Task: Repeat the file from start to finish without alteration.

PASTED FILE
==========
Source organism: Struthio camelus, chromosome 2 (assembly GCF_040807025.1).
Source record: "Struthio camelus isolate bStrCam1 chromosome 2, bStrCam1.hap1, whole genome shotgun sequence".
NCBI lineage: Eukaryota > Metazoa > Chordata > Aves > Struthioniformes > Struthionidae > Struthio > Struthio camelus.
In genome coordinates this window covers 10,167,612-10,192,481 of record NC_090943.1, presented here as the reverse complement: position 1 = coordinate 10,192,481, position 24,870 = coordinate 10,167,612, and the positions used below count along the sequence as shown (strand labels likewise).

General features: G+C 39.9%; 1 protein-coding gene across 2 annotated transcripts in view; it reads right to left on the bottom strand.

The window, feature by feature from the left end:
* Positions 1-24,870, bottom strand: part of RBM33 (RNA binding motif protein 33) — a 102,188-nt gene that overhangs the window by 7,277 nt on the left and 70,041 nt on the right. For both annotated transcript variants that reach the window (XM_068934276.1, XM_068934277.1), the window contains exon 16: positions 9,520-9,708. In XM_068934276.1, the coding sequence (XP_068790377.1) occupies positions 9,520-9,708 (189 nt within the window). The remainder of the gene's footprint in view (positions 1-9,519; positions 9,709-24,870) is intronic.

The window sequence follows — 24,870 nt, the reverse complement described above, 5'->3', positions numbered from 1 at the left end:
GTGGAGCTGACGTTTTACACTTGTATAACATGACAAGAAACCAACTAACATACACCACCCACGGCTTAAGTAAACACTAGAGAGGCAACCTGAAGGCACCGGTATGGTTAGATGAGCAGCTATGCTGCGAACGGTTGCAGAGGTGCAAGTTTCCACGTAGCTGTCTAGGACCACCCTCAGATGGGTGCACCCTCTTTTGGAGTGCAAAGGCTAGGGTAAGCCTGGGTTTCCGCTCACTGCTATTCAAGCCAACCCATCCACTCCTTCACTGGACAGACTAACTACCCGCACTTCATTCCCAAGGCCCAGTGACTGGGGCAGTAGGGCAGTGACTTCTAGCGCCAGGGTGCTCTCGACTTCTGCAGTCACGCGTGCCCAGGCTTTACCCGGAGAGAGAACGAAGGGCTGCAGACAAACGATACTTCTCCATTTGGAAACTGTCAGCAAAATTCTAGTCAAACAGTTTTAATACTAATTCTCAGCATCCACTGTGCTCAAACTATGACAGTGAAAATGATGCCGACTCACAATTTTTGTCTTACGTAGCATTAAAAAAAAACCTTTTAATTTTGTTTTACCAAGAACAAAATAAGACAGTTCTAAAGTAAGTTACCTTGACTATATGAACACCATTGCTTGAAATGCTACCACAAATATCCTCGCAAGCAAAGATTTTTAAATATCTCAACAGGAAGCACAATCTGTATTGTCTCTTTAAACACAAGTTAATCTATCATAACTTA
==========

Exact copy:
Source organism: Struthio camelus, chromosome 2 (assembly GCF_040807025.1).
Source record: "Struthio camelus isolate bStrCam1 chromosome 2, bStrCam1.hap1, whole genome shotgun sequence".
NCBI lineage: Eukaryota > Metazoa > Chordata > Aves > Struthioniformes > Struthionidae > Struthio > Struthio camelus.
In genome coordinates this window covers 10,167,612-10,192,481 of record NC_090943.1, presented here as the reverse complement: position 1 = coordinate 10,192,481, position 24,870 = coordinate 10,167,612, and the positions used below count along the sequence as shown (strand labels likewise).

General features: G+C 39.9%; 1 protein-coding gene across 2 annotated transcripts in view; it reads right to left on the bottom strand.

The window, feature by feature from the left end:
* Positions 1-24,870, bottom strand: part of RBM33 (RNA binding motif protein 33) — a 102,188-nt gene that overhangs the window by 7,277 nt on the left and 70,041 nt on the right. For both annotated transcript variants that reach the window (XM_068934276.1, XM_068934277.1), the window contains exon 16: positions 9,520-9,708. In XM_068934276.1, the coding sequence (XP_068790377.1) occupies positions 9,520-9,708 (189 nt within the window). The remainder of the gene's footprint in view (positions 1-9,519; positions 9,709-24,870) is intronic.

The window sequence follows — 24,870 nt, the reverse complement described above, 5'->3', positions numbered from 1 at the left end:
GTGGAGCTGACGTTTTACACTTGTATAACATGACAAGAAACCAACTAACATACACCACCCACGGCTTAAGTAAACACTAGAGAGGCAACCTGAAGGCACCGGTATGGTTAGATGAGCAGCTATGCTGCGAACGGTTGCAGAGGTGCAAGTTTCCACGTAGCTGTCTAGGACCACCCTCAGATGGGTGCACCCTCTTTTGGAGTGCAAAGGCTAGGGTAAGCCTGGGTTTCCGCTCACTGCTATTCAAGCCAACCCATCCACTCCTTCACTGGACAGACTAACTACCCGCACTTCATTCCCAAGGCCCAGTGACTGGGGCAGTAGGGCAGTGACTTCTAGCGCCAGGGTGCTCTCGACTTCTGCAGTCACGCGTGCCCAGGCTTTACCCGGAGAGAGAACGAAGGGCTGCAGACAAACGATACTTCTCCATTTGGAAACTGTCAGCAAAATTCTAGTCAAACAGTTTTAATACTAATTCTCAGCATCCACTGTGCTCAAACTATGACAGTGAAAATGATGCCGACTCACAATTTTTGTCTTACGTAGCATTAAAAAAAAACCTTTTAATTTTGTTTTACCAAGAACAAAATAAGACAGTTCTAAAGTAAGTTACCTTGACTATATGAACACCATTGCTTGAAATGCTACCACAAATATCCTCGCAAGCAAAGATTTTTAAATATCTCAACAGGAAGCACAATCTGTATTGTCTCTTTAAACACAAGTTAATCTATCATAACTTA